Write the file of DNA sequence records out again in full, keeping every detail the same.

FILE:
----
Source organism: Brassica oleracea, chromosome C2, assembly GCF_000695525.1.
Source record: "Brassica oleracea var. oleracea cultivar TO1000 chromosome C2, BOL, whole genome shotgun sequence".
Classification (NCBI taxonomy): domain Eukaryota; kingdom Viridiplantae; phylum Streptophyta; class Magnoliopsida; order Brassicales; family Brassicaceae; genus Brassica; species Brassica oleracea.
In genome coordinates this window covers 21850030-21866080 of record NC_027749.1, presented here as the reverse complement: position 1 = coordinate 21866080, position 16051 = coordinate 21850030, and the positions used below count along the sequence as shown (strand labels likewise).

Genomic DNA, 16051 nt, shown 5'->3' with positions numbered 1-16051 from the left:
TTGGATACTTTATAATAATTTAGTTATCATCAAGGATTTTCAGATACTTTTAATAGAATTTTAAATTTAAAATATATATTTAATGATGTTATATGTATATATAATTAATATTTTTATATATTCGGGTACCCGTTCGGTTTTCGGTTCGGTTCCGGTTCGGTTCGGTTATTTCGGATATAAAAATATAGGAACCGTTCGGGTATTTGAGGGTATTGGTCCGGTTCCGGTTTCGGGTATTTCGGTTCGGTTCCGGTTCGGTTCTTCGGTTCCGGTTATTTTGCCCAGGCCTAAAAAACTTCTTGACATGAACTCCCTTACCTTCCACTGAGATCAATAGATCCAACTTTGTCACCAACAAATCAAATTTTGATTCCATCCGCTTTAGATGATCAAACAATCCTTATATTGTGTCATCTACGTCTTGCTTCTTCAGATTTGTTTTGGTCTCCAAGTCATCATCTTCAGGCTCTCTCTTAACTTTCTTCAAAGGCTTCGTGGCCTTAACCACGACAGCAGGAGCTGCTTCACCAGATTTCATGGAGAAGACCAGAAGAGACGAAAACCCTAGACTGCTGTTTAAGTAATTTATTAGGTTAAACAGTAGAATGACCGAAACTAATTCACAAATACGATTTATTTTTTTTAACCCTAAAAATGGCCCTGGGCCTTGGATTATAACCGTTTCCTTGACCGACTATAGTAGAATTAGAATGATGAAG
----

Source organism: Brassica oleracea, chromosome C2, assembly GCF_000695525.1.
Source record: "Brassica oleracea var. oleracea cultivar TO1000 chromosome C2, BOL, whole genome shotgun sequence".
Classification (NCBI taxonomy): domain Eukaryota; kingdom Viridiplantae; phylum Streptophyta; class Magnoliopsida; order Brassicales; family Brassicaceae; genus Brassica; species Brassica oleracea.
In genome coordinates this window covers 21850030-21866080 of record NC_027749.1, presented here as the reverse complement: position 1 = coordinate 21866080, position 16051 = coordinate 21850030, and the positions used below count along the sequence as shown (strand labels likewise).

Genomic DNA, 16051 nt, shown 5'->3' with positions numbered 1-16051 from the left:
TTGGATACTTTATAATAATTTAGTTATCATCAAGGATTTTCAGATACTTTTAATAGAATTTTAAATTTAAAATATATATTTAATGATGTTATATGTATATATAATTAATATTTTTATATATTCGGGTACCCGTTCGGTTTTCGGTTCGGTTCCGGTTCGGTTCGGTTATTTCGGATATAAAAATATAGGAACCGTTCGGGTATTTGAGGGTATTGGTCCGGTTCCGGTTTCGGGTATTTCGGTTCGGTTCCGGTTCGGTTCTTCGGTTCCGGTTATTTTGCCCAGGCCTAAAAAACTTCTTGACATGAACTCCCTTACCTTCCACTGAGATCAATAGATCCAACTTTGTCACCAACAAATCAAATTTTGATTCCATCCGCTTTAGATGATCAAACAATCCTTATATTGTGTCATCTACGTCTTGCTTCTTCAGATTTGTTTTGGTCTCCAAGTCATCATCTTCAGGCTCTCTCTTAACTTTCTTCAAAGGCTTCGTGGCCTTAACCACGACAGCAGGAGCTGCTTCACCAGATTTCATGGAGAAGACCAGAAGAGACGAAAACCCTAGACTGCTGTTTAAGTAATTTATTAGGTTAAACAGTAGAATGACCGAAACTAATTCACAAATACGATTTATTTTTTTTAACCCTAAAAATGGCCCTGGGCCTTGGATTATAACCGTTTCCTTGACCGACTATAGTAGAATTAGAATGATGAAG